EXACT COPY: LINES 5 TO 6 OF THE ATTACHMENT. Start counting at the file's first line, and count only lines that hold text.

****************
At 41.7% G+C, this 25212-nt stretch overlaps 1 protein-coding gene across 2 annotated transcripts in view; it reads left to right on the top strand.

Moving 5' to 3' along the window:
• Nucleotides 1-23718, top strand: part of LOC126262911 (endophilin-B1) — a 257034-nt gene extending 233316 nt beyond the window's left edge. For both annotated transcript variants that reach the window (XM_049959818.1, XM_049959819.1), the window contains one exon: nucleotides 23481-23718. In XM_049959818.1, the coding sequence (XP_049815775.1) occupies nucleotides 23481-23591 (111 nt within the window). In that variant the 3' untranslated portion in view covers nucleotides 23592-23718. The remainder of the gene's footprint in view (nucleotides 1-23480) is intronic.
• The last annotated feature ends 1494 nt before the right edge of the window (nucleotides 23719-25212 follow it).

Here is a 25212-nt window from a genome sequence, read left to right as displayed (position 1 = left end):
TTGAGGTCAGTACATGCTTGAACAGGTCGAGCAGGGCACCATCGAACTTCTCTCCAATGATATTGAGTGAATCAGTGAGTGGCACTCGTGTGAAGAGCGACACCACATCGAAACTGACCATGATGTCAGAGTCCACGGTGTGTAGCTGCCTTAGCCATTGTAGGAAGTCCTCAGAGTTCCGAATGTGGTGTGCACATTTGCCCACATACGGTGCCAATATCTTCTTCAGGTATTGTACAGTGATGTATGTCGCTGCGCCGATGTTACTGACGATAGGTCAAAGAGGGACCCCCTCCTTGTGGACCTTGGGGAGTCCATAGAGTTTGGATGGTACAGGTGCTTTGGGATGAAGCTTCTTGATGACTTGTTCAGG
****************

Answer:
Here is a 25212-nt window from a genome sequence, read left to right as displayed (position 1 = left end):
TTGAGGTCAGTACATGCTTGAACAGGTCGAGCAGGGCACCATCGAACTTCTCTCCAATGATATTGAGTGAATCAGTGAGTGGCACTCGTGTGAAGAGCGACACCACATCGAAACTGACCATGATGTCAGAGTCCACGGTGTGTAGCTGCCTTAGCCATTGTAGGAAGTCCTCAGAGTTCCGAATGTGGTGTGCACATTTGCCCACATACGGTGCCAATATCTTCTTCAGGTATTGTACAGTGATGTATGTCGCTGCGCCGATGTTACTGACGATAGGTCAAAGAGGGACCCCCTCCTTGTGGACCTTGGGGAGTCCATAGAGTTTGGATGGTACAGGTGCTTTGGGATGAAGCTTCTTGATGACTTGTTCAGG